29 November 2009

Cutting it Close

Happy birthday to me! I just returned from Williams-Sonoma with my birthday present to myself -- a Kramer chef's knife. I can't wait to slice stuff!

09 November 2009

Coleslaw - Variations on an Ancient Theme

A few weeks ago I was watching Tyler Florence on Food Network and he made a butternut squash coleslaw with honey goat cheese dressing. It looked like a delightful variation on this ancient salad theme (Wiki "coleslaw" to get the whole story.), so I decided to give it a go. Over the weekend, Tom made and incredible venison meatloaf. For tonight's supper, I decided to make warm meatloaf sandwiches with the left-overs, the butternut coleslaw, and corn on the cob. (It was on sale at Newflower, and I couldn't resist!)

The sandwiches were simple -- warmed wheat telera rolls (sort of like soft 6-inch baguettes; Wiki it, too), left-over meatloaf topped with pepper jack, jalapeno onion mustard, horseradish, and mayo. The four ears of corn were even simpler -- shucked, individually wrapped in plastic wrap, and microwaved for 8 minutes.

The fun dish of the evening, though, was the coleslaw. Here is Tyler's recipe (thanks to www.foodnetwork.com) with my embellishments in Italics:

Butternut Squash Coleslaw with Honey Goat Cheese Dressing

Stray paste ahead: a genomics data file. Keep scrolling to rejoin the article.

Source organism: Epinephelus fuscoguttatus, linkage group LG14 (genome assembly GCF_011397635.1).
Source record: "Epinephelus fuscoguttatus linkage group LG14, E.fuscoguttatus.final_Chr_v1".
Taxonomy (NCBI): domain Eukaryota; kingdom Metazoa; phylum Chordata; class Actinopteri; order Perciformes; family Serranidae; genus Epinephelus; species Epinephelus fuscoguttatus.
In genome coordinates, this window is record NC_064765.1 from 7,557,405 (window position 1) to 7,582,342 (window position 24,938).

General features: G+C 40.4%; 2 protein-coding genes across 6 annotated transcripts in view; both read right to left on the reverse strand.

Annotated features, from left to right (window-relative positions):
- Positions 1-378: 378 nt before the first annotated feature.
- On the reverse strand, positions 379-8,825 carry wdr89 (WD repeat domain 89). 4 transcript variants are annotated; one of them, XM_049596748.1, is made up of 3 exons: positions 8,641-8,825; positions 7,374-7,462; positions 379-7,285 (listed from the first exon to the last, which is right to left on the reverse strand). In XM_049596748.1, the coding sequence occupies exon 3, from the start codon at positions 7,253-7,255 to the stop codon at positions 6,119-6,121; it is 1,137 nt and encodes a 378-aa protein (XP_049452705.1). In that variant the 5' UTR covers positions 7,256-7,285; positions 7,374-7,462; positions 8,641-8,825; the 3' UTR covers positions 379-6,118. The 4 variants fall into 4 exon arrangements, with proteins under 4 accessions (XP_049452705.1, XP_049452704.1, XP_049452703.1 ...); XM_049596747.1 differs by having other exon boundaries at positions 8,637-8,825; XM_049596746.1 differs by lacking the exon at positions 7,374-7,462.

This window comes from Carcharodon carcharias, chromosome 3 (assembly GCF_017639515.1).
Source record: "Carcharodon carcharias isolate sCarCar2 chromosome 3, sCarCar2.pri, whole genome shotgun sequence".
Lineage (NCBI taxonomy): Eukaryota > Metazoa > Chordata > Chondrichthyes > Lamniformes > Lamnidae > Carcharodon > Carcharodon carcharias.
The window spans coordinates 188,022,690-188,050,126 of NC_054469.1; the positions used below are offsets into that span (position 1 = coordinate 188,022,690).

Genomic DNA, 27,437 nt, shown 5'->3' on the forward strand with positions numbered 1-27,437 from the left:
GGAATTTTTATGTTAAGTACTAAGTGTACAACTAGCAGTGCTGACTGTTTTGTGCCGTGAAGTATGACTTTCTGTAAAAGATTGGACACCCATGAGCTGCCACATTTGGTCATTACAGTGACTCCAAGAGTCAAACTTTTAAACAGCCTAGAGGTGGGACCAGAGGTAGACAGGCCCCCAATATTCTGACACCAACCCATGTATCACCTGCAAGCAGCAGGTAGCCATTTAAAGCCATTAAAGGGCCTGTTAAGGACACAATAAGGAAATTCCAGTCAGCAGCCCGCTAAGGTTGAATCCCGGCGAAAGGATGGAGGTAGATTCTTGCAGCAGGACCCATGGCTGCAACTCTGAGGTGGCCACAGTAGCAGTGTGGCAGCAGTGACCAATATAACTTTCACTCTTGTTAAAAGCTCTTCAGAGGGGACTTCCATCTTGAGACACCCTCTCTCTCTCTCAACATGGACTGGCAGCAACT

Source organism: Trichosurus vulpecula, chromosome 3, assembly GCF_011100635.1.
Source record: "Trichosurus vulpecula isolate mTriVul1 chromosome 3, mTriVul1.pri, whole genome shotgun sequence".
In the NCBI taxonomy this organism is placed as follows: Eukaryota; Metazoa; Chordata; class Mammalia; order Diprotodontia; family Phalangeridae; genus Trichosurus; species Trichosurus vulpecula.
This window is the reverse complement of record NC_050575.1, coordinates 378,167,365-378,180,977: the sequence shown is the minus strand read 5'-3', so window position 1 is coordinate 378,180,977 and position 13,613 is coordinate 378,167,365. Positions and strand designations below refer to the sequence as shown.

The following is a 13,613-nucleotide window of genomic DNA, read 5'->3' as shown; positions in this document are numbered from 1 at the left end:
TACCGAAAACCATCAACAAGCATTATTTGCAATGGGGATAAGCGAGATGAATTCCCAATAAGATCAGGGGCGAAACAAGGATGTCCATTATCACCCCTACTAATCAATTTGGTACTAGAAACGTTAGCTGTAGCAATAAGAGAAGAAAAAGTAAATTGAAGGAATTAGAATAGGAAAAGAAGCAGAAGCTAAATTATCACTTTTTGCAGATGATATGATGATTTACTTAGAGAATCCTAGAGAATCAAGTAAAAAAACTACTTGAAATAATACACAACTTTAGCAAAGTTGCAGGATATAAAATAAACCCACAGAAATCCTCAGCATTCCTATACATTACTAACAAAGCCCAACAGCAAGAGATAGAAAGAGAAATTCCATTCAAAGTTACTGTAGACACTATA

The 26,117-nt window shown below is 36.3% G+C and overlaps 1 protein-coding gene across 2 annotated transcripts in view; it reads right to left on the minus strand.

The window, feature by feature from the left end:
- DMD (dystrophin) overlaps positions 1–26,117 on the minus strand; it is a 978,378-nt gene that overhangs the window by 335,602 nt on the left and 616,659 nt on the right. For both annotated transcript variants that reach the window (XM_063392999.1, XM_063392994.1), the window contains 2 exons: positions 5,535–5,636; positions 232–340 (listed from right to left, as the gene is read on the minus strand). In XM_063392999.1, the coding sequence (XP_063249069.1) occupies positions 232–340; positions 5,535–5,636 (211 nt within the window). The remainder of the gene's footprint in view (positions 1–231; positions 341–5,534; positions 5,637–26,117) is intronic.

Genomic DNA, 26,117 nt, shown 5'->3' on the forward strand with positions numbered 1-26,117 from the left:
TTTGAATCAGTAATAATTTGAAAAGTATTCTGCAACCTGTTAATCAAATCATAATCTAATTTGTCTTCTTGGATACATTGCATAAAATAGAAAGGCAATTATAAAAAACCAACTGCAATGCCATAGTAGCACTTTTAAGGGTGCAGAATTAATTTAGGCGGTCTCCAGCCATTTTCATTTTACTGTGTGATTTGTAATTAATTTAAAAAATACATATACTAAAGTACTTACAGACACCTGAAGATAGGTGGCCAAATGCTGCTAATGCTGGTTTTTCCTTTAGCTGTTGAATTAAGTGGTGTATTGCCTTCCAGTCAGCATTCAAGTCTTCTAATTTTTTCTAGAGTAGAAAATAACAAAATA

large bowl
vegetable peeler
big-honkin' knife to cut the squash
large pot or Dutch oven with 5-6 cups heavily salted water

4 ounces creamy goat cheese at room temperature
1-1/2 tablespoons honey
3 tablespoons extra-virgin olive oil
2 teaspoons apple cider vinegar
juice of 1/2 lemon
salt and pepper to taste (LOTS of pepper!)
1 medium butternut squash
1/2 cup dried cranberries
1/2 cup coarsely chopped toasted walnuts
2 tablespoons chopped parsley leaves

In the large bowl, combine the cheese and next 5 ingredients.
Whisk until completely combined and creamy.
Fire up the pot of water to boil. You'll use this to blanch the squash shortly.
Cut the stem from the top of the squash. Peel the top half of the squash (the cylinder) with your vegetable peeler using the bottom part (the bulb) as a handle. Cut the top half (the cylinder) off of the bottom half (the bulb). Save the bulb for another purpose. Cut the cylinder in half making two shorter cylinders and then again length-wise making four half-cylinders. Use your mandoline to make long, skinny matchsticks (julienne).
When the water is at a rolling boil, blanch the julienned squash for 2 to 3 minutes until al dente. (Thanks to neighbor Susan for this idea. The original recipe calls for raw squash sticks, and we think that would have been too bitter and grainy.) Immediately drain and rinse under cold water to stop the cooking and cool the squash.
Toss together all of the ingredients with your tongs, ensuring that the dressing is evenly distributed. Serve immediately.

Tyler's recipe says it makes 4 servings. IMHO, it could easily have served 6 or 8 -- especially with the heavy meatloaf sandwiches and corn. This would pair really well with ham, bratwurst, or any other salty meat. The combined sweetness of the squash, cheese, and honey makes a really nice offset to the saltiness of the meat.

Come on! We're fixin' to eat!